by Kate Magoc
There's a convergence in DJ-land where rocking a party melds into cultural theory. On Saturday, July 2 at Brillobox, amid the chaotic partying of the holiday weekend, DJ Ripley (Larisa Mann) spoke at Dorkbot, a free-form lecture series featuring "people doing strange things with electricity," and then proceeded to rock the Garden of Earthly Delights party immediately afterwards. From academia to booty shaking, Mann brought the house down with her elucidation of copyright law and metadata and her expert mixing of street bass and dancehall tunes.
Her lecture was a microcosm of her dissertation work, an interesting bridge between the simple metadata components that are fields in a media player (artist, track title, beats per minute, etc.) and deeper ones like cultural rhythmic origins, or riddims, that can make a crowd go nuts if played in the right club.
Mann is an expert in Jamaican dancehall music and the surrounding culture as well as copyright law. She drew upon the concept of the riddim -- Jamaican Patois for "rhythm," or rather, everything in the song minus the vocals -- to demonstrate an area of metadata that is useful to a DJ in her efforts to get people dancing. Certain riddims, she explained, will send a crowd into a frenzy based purely on the fact that they are recognizable. The questions that arose were: How then do we consider these samples within the realm of copyright law? How does a sample that is so culturally ingrained become the property of one person?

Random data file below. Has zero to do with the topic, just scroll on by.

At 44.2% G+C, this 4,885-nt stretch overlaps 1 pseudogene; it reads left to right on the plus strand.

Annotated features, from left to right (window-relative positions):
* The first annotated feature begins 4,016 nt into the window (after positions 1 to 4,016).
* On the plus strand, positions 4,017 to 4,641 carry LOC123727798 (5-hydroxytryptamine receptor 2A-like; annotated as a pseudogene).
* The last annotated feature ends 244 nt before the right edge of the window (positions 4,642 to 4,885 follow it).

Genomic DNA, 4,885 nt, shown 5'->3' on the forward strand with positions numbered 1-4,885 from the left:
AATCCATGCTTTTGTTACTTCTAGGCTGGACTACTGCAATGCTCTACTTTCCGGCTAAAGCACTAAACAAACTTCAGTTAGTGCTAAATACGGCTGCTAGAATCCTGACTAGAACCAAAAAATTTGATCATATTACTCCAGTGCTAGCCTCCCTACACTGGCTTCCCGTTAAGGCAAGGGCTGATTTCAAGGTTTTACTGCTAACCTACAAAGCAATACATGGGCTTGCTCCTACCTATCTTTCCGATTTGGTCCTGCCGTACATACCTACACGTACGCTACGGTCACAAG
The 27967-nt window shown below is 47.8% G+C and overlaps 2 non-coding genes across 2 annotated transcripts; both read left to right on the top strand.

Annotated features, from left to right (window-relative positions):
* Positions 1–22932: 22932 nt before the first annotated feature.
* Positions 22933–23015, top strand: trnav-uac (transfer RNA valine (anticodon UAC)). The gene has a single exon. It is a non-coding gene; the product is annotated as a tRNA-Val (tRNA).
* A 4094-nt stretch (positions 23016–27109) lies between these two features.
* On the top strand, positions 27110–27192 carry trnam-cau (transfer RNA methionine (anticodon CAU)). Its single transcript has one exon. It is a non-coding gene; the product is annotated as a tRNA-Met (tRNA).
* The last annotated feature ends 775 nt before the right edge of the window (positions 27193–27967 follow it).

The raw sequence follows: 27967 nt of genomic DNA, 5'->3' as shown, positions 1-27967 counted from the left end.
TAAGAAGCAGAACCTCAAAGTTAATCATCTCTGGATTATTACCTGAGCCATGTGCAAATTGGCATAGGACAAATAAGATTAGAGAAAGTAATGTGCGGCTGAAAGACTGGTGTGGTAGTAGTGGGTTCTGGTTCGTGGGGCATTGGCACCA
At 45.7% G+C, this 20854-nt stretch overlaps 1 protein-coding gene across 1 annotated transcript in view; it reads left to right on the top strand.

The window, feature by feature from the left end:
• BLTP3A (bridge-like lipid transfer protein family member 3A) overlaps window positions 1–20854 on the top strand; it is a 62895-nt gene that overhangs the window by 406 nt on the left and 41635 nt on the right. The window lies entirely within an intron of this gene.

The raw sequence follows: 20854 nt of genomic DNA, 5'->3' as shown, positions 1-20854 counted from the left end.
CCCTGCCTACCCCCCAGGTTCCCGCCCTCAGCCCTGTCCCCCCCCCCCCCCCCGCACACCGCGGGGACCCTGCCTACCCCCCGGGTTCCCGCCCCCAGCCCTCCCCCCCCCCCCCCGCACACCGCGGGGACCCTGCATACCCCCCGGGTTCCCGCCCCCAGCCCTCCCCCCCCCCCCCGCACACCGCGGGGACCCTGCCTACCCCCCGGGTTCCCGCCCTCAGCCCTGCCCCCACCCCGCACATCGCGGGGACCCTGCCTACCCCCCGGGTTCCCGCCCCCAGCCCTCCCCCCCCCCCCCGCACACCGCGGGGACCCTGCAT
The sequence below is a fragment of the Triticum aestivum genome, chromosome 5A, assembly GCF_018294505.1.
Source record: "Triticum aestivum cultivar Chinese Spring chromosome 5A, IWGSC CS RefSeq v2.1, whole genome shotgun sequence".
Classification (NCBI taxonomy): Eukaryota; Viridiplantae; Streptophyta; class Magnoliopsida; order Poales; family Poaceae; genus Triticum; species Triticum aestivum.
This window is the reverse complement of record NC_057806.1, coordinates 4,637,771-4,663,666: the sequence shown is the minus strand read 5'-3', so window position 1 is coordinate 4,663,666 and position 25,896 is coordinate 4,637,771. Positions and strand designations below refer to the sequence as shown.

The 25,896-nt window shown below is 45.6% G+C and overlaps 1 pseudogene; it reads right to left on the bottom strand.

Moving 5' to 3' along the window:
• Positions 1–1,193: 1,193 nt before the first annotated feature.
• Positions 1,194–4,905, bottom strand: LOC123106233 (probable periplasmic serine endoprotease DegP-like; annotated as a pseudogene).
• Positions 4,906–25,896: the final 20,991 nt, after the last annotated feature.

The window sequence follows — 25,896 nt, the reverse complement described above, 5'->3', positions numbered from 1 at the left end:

Her talk left the room with more questions than answers, a successful pre-party discussion that gave the audience some intellectual stimulation to apply to the set she was about to drop as DJ Ripley.
Her set was chock-full of moombahton, juke and electro-pop remixes with heavy bass, all booty shaking and a lot of world influences. DJ Ripley’s mixing tendencies worked seamlessly with the local support of the evening, DJ (Adam) Cucitroa (who has a similar propensity for bouncy, juke-flavored tracks, and an equally keen ear for blending well) and Garden of Earthly Delights party host DJ James Gyre (with his recent moombah compulsion and deep knowledge of bass music from far and wide).
An evening of party-rocking and cultural theory, Garden of Earthly Delights was a whiplash lesson in copyright law, DJing methods, and dancehall culture. The dance party was more than a dance party -- it was an illustration of the lesson, which was a blend of anthropology, musicology, and law elucidated through the setlists of the DJ's and on the dancefloor at Brillobox. Now if only she could take her dance floor classroom to the Cathedral of Learning. For more information on Larisa Mann's work as a student, teacher and DJ, check out her blog at djripley.blogspot.com/